The test used in the South African study was QuantiFERON-TB Gold, the third generation of QIAGEN’s proprietary technology for the detection of latent infections. QFT is the modern gold standard to detect latent TB infection, but large meta-analysis studies undertaken in the past, using standard thresholds show minimal predictive value for TB progression. The results of this study show the use of quantitative values to predict risk among young children points to a new potential application.

QIAGEN’s fourth-generation QuantiFERON-TB Gold Plus (QFT-Plus) is now available in more than 60 countries around the world, and was recently submitted for U.S. regulatory approval. The fourth-generation test is the first assay with novel CD8 T-cell stimulating antigens. The availability of QFT-Plus to measure CD8 T-cell response has been cited by the World Health Organization (WHO) as a potential factor in identifying adults at greater risk of progressing to active TB.

Tuberculosis is a contagious bacterial infection spread primarily through the air. Patients with the active pulmonary form of this disease can spread it through coughing. In 2015, the WHO estimates about 10.4 million new cases of active TB worldwide and 1.8 million deaths from TB.

In latent TB infection, the bacterium infects a person but does not cause symptoms unless it progresses to the active disease. On a global basis, about one-third of people are estimated to have latent TB infection, and about 5-10% of those individuals, if untreated, will progress to active disease at some point. Screening of high-risk individuals and treatment for latent infection play a growing role in global tuberculosis control efforts.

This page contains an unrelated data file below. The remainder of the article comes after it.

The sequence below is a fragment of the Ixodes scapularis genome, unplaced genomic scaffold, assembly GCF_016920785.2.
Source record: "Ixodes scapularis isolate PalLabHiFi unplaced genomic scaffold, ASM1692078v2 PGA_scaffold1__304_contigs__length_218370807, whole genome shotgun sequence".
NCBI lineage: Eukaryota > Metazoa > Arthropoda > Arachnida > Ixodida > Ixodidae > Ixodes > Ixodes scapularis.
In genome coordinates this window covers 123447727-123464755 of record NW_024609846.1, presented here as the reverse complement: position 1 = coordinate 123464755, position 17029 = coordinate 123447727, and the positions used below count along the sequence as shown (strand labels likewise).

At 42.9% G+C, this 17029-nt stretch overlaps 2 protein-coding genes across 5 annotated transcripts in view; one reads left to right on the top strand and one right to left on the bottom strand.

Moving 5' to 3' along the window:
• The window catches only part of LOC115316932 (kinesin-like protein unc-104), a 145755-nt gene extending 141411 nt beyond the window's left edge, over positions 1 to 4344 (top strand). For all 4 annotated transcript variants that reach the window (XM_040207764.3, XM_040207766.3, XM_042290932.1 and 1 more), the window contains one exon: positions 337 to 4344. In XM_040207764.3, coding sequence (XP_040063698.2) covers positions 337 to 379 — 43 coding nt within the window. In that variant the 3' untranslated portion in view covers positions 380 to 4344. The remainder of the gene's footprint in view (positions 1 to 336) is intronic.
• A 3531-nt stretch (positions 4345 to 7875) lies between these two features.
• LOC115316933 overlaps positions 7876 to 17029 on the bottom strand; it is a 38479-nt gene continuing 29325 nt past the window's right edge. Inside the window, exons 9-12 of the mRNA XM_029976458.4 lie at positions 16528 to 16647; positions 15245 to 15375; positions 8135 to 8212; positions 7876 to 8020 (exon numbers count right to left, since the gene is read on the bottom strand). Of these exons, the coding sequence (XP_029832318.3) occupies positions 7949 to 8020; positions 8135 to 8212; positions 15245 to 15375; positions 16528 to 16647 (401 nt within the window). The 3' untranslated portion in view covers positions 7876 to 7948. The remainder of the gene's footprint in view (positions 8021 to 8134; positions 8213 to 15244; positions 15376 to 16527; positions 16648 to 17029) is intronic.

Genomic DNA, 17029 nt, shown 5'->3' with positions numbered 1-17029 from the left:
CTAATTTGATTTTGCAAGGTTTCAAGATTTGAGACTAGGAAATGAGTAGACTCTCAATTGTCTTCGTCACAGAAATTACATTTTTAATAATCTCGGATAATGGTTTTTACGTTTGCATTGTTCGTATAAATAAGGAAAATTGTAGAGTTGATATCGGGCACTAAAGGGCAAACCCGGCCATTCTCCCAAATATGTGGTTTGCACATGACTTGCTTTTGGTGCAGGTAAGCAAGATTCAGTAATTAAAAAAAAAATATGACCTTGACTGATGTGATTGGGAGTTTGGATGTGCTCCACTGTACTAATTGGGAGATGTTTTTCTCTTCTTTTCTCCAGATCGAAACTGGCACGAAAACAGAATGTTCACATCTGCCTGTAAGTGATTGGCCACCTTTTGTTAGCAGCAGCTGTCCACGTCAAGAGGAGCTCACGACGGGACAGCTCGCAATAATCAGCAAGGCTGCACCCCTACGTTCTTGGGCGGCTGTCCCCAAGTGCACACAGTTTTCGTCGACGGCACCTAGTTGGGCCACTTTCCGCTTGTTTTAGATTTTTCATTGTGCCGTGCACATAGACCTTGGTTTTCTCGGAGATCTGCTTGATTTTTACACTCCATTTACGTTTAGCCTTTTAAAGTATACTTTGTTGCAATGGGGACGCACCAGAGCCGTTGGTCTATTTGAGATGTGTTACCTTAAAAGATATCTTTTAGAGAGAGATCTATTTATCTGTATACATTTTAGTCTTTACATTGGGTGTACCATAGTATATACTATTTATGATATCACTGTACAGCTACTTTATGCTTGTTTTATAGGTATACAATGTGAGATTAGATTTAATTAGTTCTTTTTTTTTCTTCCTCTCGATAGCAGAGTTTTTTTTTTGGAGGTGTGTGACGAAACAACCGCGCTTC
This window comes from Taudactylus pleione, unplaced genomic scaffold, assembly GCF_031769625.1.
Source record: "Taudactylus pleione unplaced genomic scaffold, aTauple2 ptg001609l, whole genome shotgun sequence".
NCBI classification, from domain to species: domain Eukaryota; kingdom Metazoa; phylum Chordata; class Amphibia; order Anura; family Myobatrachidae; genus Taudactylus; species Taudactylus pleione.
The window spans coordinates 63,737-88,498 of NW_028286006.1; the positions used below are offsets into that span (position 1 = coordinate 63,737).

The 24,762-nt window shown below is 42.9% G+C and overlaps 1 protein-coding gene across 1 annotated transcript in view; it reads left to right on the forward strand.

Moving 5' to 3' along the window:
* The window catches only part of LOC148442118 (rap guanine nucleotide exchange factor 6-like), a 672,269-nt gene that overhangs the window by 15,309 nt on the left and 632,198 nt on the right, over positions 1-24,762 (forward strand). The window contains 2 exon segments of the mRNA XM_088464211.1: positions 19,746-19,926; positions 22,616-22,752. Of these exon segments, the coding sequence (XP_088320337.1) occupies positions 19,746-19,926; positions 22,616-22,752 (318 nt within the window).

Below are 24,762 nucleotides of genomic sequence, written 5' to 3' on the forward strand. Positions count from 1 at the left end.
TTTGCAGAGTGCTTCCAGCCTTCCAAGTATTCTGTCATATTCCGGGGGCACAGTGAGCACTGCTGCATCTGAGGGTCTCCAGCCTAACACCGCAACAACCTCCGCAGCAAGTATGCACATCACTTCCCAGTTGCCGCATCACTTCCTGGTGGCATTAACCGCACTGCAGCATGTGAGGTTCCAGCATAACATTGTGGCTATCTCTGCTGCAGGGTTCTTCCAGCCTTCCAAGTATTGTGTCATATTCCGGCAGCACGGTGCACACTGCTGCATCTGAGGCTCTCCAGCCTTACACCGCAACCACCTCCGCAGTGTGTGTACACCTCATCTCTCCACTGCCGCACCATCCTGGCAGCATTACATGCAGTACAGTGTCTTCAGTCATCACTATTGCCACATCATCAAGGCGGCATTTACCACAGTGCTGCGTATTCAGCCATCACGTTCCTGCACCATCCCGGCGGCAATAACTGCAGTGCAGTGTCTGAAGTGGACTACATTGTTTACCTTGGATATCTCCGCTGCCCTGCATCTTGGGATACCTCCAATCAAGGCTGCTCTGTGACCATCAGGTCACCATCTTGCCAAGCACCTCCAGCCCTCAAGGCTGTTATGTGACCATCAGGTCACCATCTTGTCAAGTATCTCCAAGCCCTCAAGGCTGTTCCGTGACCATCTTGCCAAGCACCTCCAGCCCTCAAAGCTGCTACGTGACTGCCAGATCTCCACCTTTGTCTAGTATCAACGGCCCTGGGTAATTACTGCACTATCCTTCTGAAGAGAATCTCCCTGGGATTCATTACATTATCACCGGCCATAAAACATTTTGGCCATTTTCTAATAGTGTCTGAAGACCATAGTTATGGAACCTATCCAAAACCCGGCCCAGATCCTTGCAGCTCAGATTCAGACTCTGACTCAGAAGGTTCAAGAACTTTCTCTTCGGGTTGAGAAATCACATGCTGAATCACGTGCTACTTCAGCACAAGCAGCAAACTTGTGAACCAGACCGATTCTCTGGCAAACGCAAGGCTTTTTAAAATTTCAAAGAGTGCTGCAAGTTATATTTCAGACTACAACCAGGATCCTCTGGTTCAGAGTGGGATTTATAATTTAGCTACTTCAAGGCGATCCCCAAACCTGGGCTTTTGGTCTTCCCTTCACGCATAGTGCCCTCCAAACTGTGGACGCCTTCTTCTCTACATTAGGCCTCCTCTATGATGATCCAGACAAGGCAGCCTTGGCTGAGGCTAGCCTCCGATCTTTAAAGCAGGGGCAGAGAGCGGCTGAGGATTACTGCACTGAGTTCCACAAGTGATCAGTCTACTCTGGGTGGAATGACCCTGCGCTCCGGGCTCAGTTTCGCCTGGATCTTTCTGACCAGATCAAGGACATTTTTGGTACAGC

QIAGEN partners with governments and health organizations around the world to fight tuberculosis and continues to develop innovative new technologies. QuantiFERON-TB Gold is the modern standard for diagnosing latent TB infection – faster, less labor-intensive and more accurate than the century-old tuberculin skin test. In 2015 QIAGEN launched QuantiFERON-TB Gold Plus in Europe and other markets with CE-IVD marking. More than 30 million tests using QuantiFERON-TB technology have been distributed globally. To learn more about QFT and QFT-Plus, please visit



QIAGEN N.V., a Netherlands-based holding company, is the leading global provider of Sample to Insight solutions that enable customers to gain valuable molecular insights from samples containing the building blocks of life. Our sample technologies isolate and process DNA, RNA and proteins from blood, tissue and other materials. Assay technologies make these biomolecules visible and ready for analysis. Bioinformatics software and knowledge bases interpret data to report relevant, actionable insights. Automation solutions tie these together in seamless and cost-effective workflows. QIAGEN provides solutions to more than 500,000 customers around the world in Molecular Diagnostics (human healthcare), Applied Testing (forensics, veterinary testing and food safety), Pharma (pharma and biotech companies) and Academia (life sciences research). As of December 31, 2016, QIAGEN employed approximately 4,700 people in over 35 locations worldwide. Further information can be found at